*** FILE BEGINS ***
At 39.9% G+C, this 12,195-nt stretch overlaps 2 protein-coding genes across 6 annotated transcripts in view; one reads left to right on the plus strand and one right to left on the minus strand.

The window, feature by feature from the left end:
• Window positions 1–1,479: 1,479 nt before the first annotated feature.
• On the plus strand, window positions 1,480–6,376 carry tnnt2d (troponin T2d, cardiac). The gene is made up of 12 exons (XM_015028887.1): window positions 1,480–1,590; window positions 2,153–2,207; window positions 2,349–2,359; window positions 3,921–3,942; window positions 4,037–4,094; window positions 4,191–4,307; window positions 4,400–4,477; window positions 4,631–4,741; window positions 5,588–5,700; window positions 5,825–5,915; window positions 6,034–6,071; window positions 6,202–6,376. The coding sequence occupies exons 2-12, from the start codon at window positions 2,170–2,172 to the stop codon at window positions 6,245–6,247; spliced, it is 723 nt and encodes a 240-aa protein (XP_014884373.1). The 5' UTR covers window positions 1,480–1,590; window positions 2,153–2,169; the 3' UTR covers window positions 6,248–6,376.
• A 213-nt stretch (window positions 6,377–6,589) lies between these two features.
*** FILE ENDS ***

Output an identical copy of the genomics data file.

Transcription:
At 39.9% G+C, this 12,195-nt stretch overlaps 2 protein-coding genes across 6 annotated transcripts in view; one reads left to right on the plus strand and one right to left on the minus strand.

The window, feature by feature from the left end:
• Window positions 1–1,479: 1,479 nt before the first annotated feature.
• On the plus strand, window positions 1,480–6,376 carry tnnt2d (troponin T2d, cardiac). The gene is made up of 12 exons (XM_015028887.1): window positions 1,480–1,590; window positions 2,153–2,207; window positions 2,349–2,359; window positions 3,921–3,942; window positions 4,037–4,094; window positions 4,191–4,307; window positions 4,400–4,477; window positions 4,631–4,741; window positions 5,588–5,700; window positions 5,825–5,915; window positions 6,034–6,071; window positions 6,202–6,376. The coding sequence occupies exons 2-12, from the start codon at window positions 2,170–2,172 to the stop codon at window positions 6,245–6,247; spliced, it is 723 nt and encodes a 240-aa protein (XP_014884373.1). The 5' UTR covers window positions 1,480–1,590; window positions 2,153–2,169; the 3' UTR covers window positions 6,248–6,376.
• A 213-nt stretch (window positions 6,377–6,589) lies between these two features.